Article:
The talk the day after the Academy Awards is about Argo’s win, Jennifer Lawrence’s fall and whether or not host Seth McFarlane was funny. The show ended with a song saluting the losers of the night. Two of those losers were documentary films that covered stories of health.
Open Heart was nominated in the short form category. It tells the story of eight Rwandan children who suffer from rheumatic heart disease. They must travel to Sudan’s Salam Center in order to undergo lifesaving open-heart surgery. It includes the dual story of Rwandan cardiologist Dr. Emmanuel Rusingiza, illustrating the challenges he faces, and Italian surgeon Dr. Gino Strada, the head surgeon at the Salam Center. Continue reading
Cross-posted from Seattle Globalist: A review of Half the Sky, a PBS film celebrated for championing women’s empowerment worldwide. This reviewer says the celebrities hurt this celebration.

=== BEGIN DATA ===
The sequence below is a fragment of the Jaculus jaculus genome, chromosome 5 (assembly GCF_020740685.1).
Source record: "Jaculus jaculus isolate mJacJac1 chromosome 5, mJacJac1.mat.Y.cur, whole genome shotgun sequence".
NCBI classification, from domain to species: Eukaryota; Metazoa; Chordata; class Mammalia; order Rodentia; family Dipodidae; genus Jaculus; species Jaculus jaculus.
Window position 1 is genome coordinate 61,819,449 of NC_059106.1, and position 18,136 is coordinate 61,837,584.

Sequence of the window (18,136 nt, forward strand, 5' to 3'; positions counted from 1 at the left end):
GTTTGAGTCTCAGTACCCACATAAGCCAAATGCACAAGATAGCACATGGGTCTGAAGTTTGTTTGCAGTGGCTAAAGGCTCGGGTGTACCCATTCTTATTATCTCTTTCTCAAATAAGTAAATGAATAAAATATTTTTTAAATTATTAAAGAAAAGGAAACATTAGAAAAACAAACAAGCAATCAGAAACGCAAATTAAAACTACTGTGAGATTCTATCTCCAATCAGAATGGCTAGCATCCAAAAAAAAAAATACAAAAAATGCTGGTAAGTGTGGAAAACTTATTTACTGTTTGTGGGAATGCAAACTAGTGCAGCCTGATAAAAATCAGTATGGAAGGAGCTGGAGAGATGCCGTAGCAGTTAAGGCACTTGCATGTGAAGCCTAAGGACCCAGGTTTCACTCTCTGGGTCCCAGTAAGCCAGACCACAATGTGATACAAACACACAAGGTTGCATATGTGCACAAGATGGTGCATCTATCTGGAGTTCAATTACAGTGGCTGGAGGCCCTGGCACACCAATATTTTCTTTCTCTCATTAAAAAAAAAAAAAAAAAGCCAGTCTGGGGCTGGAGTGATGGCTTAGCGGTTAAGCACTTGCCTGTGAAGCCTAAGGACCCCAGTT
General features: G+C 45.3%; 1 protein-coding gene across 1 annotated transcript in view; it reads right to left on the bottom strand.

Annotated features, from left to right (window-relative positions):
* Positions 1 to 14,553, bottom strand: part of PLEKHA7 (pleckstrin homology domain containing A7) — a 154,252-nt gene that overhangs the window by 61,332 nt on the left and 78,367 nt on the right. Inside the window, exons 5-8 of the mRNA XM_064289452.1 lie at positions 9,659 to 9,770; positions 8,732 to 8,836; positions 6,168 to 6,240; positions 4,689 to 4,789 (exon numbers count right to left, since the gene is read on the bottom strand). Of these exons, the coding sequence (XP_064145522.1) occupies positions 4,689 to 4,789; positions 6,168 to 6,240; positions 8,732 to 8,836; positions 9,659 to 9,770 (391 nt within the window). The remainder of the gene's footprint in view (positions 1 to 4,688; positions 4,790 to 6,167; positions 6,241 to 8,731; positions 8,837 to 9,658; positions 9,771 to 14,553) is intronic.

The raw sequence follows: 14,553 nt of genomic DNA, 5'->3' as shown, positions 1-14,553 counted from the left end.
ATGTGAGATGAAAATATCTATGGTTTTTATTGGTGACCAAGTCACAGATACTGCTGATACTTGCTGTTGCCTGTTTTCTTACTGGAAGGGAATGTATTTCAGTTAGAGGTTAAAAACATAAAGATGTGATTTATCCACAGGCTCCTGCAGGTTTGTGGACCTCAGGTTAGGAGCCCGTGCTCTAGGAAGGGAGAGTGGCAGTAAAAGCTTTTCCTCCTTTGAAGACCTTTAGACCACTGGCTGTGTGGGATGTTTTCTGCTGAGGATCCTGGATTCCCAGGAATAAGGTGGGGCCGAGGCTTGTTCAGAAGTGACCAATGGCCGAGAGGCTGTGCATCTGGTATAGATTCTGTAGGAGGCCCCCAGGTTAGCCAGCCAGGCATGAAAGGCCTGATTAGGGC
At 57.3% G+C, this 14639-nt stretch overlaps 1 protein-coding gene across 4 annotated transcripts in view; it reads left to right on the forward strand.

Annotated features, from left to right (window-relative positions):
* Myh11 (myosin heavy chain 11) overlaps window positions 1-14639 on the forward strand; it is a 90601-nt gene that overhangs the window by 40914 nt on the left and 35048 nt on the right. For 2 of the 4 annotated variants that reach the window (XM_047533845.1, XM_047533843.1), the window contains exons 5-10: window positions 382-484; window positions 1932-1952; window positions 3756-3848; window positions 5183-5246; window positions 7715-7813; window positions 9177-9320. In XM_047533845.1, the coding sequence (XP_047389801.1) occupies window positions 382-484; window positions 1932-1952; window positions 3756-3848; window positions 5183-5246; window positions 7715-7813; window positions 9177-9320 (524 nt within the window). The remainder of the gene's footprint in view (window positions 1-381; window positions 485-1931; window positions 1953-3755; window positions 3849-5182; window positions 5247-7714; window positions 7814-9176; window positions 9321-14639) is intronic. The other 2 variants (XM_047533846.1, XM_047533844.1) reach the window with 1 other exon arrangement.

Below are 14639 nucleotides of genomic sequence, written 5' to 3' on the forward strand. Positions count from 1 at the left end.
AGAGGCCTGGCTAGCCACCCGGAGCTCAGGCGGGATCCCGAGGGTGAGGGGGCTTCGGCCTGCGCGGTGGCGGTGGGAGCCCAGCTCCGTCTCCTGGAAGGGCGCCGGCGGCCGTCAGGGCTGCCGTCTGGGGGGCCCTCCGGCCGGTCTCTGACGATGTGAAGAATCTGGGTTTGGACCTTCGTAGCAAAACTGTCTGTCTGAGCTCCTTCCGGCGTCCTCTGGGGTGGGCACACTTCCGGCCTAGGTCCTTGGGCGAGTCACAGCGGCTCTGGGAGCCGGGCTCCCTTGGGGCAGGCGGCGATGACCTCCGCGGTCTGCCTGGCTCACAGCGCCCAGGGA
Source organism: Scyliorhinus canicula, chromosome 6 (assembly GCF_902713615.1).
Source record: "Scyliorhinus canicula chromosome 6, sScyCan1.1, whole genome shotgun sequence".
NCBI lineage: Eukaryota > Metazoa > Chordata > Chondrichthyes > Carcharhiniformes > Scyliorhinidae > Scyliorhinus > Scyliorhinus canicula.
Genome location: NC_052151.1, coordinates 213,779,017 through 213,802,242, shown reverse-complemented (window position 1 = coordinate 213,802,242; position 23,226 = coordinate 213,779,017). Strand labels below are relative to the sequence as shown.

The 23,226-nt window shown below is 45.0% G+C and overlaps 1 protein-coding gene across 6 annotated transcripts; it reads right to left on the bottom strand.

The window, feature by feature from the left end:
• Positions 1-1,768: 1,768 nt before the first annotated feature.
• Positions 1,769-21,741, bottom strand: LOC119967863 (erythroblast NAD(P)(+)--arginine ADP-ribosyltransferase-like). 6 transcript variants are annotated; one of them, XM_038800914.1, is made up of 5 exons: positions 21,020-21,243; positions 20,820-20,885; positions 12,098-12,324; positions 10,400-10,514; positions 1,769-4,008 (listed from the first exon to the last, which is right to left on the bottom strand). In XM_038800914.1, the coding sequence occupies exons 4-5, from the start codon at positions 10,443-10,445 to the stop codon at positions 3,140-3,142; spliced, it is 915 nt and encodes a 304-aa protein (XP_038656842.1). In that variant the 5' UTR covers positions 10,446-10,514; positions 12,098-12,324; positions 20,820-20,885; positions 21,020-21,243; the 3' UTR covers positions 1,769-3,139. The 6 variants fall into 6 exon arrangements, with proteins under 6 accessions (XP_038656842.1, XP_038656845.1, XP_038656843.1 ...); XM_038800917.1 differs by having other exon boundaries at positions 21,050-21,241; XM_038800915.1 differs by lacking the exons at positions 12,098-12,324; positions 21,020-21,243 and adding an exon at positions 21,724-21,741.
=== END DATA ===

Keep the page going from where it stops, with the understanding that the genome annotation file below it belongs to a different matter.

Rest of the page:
By Cyan James
PBS via CLP
Actress Olivia Wilde hangs at the Umoja Women’s Village in Kenya as part of Half the Sky
Newsflash: being a woman is surreal.
Last night I was supposed to be at the gym. So I could look slimmer and prettier or something. But I had a headache. So I stayed on the couch, stumbled across human dolls on Facebook (seriously?!), and tuned in to the much-trumpeted nationwide premier of Half the Sky.
The documentary sprung from the book by Nicholas Kristof and Sheryl WuDunn, carrying on the crusade against violence, discrimination, and lack of education visited upon women around the world.
These aren’t stories about women trying to lose weight and look prettier. They’re not vying for attention via extreme surgery. They’re not beating down Harvard’s doors, or scrambling for the next rung in the corporate ladder.
They’re just trying to take their next breath.
Kristof and his film crew whisk us through a worldwide tour of struggling women in struggling countries. From Sierra Leone to Vietnam, we’re introduced to a heartbreaking parade of teenage girls, each one fighting her very culture for a viable life, often with enough grace and forgiveness to keep smiling.